March 27 will mark the official launch of the Ethiopia Climate Innovation Center (ECIC), a new business hub designed to support local clean energy and climate technology ventures and create green jobs in the region.
The Kenya Climate Innovation Center identifies and supports groundbreaking technologies and innovative business models that can turn climate challenges into opportunities for sustainable growth. It is the first of its kind in the world and in December, a little over a year after its launch, it was time to take stock of its main successes, challenges and lessons learned.
infoDev’s latest Annual Report highlights all the projects and activities implemented to support the high-growth oriented entrepreneur and the innovative enterprise. These are the ones who can scale up, create jobs, and positively impact their communities. Thanks to generous donor contributions and effective collaboration with the World Bank Group, over the past two years, infoDev has seen a tremendous expansion in operations, into more than 100 countries.
In developing countries, water purification can be costly and energy-intensive. Due to the lack of proper public infrastructure, purifying water requires significant investments in the construction of private wells and pumps that can filter underground water from bacteria and sediments. While access to clean water is a luxury that only a small part of the population can afford, many are forced to boil the water they use.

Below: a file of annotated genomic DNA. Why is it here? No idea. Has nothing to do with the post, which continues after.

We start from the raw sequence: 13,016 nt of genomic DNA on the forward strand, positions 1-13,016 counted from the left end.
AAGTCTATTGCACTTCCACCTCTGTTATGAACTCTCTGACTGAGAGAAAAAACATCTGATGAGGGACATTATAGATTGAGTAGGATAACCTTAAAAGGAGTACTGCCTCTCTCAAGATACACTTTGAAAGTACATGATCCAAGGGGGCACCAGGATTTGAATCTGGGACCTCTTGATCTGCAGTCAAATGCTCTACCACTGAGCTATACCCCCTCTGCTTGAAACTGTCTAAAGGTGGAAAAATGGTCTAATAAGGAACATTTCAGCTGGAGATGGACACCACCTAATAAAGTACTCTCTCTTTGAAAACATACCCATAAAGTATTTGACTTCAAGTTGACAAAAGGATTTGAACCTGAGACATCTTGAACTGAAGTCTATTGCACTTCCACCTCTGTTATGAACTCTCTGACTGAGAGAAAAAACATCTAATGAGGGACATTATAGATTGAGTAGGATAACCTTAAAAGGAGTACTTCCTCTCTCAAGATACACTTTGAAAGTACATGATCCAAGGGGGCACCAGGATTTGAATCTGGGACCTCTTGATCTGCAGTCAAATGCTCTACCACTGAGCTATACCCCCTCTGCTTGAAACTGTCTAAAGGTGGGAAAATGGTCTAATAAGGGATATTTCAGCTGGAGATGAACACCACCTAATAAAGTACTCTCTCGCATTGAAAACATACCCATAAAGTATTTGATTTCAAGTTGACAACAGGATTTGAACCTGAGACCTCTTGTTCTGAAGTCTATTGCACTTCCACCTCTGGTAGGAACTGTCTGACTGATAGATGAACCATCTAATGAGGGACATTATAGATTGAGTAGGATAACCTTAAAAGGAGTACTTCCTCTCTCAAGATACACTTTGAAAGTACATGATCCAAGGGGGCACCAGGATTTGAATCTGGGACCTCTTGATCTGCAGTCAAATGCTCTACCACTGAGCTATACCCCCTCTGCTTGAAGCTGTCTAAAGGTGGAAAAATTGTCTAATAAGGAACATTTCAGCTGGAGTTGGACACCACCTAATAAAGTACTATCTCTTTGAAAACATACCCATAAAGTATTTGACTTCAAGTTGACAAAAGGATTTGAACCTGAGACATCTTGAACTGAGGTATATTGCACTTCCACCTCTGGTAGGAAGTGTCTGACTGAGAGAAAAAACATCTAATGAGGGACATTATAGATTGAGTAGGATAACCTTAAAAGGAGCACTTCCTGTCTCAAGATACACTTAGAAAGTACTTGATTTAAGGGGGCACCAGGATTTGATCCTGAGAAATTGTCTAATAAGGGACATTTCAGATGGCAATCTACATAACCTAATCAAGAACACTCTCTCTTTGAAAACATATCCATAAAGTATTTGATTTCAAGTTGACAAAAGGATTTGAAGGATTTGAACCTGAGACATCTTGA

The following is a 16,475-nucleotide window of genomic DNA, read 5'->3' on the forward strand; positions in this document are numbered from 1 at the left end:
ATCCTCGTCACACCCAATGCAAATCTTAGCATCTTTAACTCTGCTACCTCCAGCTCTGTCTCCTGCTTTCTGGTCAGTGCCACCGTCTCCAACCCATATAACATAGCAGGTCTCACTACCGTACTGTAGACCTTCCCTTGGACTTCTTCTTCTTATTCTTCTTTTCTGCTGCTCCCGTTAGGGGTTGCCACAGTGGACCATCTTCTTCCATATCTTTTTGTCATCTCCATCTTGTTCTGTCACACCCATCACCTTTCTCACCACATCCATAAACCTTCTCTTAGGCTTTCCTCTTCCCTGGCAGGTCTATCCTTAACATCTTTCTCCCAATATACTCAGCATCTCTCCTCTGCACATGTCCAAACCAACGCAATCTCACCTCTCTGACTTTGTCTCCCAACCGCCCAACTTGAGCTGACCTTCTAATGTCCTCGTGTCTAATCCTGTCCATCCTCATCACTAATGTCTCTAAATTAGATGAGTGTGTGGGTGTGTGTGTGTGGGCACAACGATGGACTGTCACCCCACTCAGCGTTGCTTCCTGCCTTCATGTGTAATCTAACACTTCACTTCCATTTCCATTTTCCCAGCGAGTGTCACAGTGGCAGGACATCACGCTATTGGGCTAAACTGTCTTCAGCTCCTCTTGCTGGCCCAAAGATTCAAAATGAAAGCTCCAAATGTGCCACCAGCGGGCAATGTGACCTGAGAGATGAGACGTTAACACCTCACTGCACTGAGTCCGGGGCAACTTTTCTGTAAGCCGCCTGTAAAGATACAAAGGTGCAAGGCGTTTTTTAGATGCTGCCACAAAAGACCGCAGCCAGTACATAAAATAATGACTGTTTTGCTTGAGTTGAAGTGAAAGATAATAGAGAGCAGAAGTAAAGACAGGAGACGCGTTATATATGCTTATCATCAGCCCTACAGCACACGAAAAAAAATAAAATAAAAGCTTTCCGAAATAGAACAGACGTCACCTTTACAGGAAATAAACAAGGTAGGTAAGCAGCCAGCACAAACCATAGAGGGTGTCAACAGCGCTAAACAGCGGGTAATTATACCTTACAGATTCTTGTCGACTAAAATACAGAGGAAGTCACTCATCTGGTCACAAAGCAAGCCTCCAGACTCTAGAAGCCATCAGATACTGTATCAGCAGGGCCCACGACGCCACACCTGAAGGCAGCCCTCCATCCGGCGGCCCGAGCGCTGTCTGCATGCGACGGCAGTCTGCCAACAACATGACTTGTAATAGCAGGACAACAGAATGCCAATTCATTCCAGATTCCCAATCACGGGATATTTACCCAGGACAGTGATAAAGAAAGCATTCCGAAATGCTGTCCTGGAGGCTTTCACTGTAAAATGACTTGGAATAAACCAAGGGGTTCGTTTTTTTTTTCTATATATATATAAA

The Caribbean Climate Innovation Center (CCIC)—a hub designed to help clean technology ventures transform the region to a low-carbon economy and create green jobs—launched yesterday in Freeport, Trinidad & Tobago.
Supported by the Kenya Climate Innovation Center (KCIC), Kenya Biologics is introducing innovative natural solutions for pest control. From a human-safe virus to pheromone traps, this is how the company is revolutionizing the agricultural sector in Kenya.
Coca Tech, one of the 70 firms supported by the Kenya Climate Innovation Center (KCIC), is revolutionizing the local energy market by introducing a portable solar battery. Coca Tech founder Collins Kayo explains how this innovative product was developed and made affordable for many Kenyans.
This week in Nairobi 30 local climate entrepreneurs supported by the Kenya Climate Innovation Center (KCIC) showcased their innovative ideas at the Clean Technology Entrepreneurship Workshop. In the presence of donor representatives, officials of the Kenyan Ministry of Environment, and financiers, the entrepreneurs received praise, interest, and even orders for their pioneering green products and services. Two of them, Alex Otrato and Boniface Miano from Garbchar, sat down with us to explain how this week’s workshop and the KCIC support have contributed to their success.
On December 4, infoDev announced the establishment of a new Climate Innovation Center in the Caribbean to support the development of locally appropriate solutions to climate change. The new business hub for climate technology will start its activity with a Proof of Concept (PoC) grant competition designed to encourage individuals and enterprises to develop their innovative ideas and sustainable business models.